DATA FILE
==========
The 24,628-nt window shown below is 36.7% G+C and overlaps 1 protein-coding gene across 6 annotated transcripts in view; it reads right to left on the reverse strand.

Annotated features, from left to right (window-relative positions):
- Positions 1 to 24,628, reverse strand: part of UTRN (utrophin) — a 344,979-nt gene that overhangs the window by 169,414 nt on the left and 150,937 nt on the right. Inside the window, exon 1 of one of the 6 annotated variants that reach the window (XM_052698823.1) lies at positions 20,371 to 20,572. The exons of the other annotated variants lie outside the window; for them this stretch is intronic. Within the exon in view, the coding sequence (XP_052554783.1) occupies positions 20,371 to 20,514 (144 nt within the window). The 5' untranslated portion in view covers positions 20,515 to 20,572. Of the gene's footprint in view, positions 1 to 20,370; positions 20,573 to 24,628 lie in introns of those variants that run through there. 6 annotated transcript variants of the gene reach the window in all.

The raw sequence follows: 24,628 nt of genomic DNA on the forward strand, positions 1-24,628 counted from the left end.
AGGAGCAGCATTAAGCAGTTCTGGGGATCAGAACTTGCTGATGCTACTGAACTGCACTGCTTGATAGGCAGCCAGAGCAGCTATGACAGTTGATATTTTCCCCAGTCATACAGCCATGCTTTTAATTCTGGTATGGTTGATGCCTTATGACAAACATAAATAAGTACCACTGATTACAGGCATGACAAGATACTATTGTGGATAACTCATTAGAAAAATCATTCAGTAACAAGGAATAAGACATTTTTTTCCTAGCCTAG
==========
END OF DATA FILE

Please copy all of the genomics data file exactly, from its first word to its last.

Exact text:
The 24,628-nt window shown below is 36.7% G+C and overlaps 1 protein-coding gene across 6 annotated transcripts in view; it reads right to left on the reverse strand.

Annotated features, from left to right (window-relative positions):
- Positions 1 to 24,628, reverse strand: part of UTRN (utrophin) — a 344,979-nt gene that overhangs the window by 169,414 nt on the left and 150,937 nt on the right. Inside the window, exon 1 of one of the 6 annotated variants that reach the window (XM_052698823.1) lies at positions 20,371 to 20,572. The exons of the other annotated variants lie outside the window; for them this stretch is intronic. Within the exon in view, the coding sequence (XP_052554783.1) occupies positions 20,371 to 20,514 (144 nt within the window). The 5' untranslated portion in view covers positions 20,515 to 20,572. Of the gene's footprint in view, positions 1 to 20,370; positions 20,573 to 24,628 lie in introns of those variants that run through there. 6 annotated transcript variants of the gene reach the window in all.

The raw sequence follows: 24,628 nt of genomic DNA on the forward strand, positions 1-24,628 counted from the left end.
AGGAGCAGCATTAAGCAGTTCTGGGGATCAGAACTTGCTGATGCTACTGAACTGCACTGCTTGATAGGCAGCCAGAGCAGCTATGACAGTTGATATTTTCCCCAGTCATACAGCCATGCTTTTAATTCTGGTATGGTTGATGCCTTATGACAAACATAAATAAGTACCACTGATTACAGGCATGACAAGATACTATTGTGGATAACTCATTAGAAAAATCATTCAGTAACAAGGAATAAGACATTTTTTTCCTAGCCTAG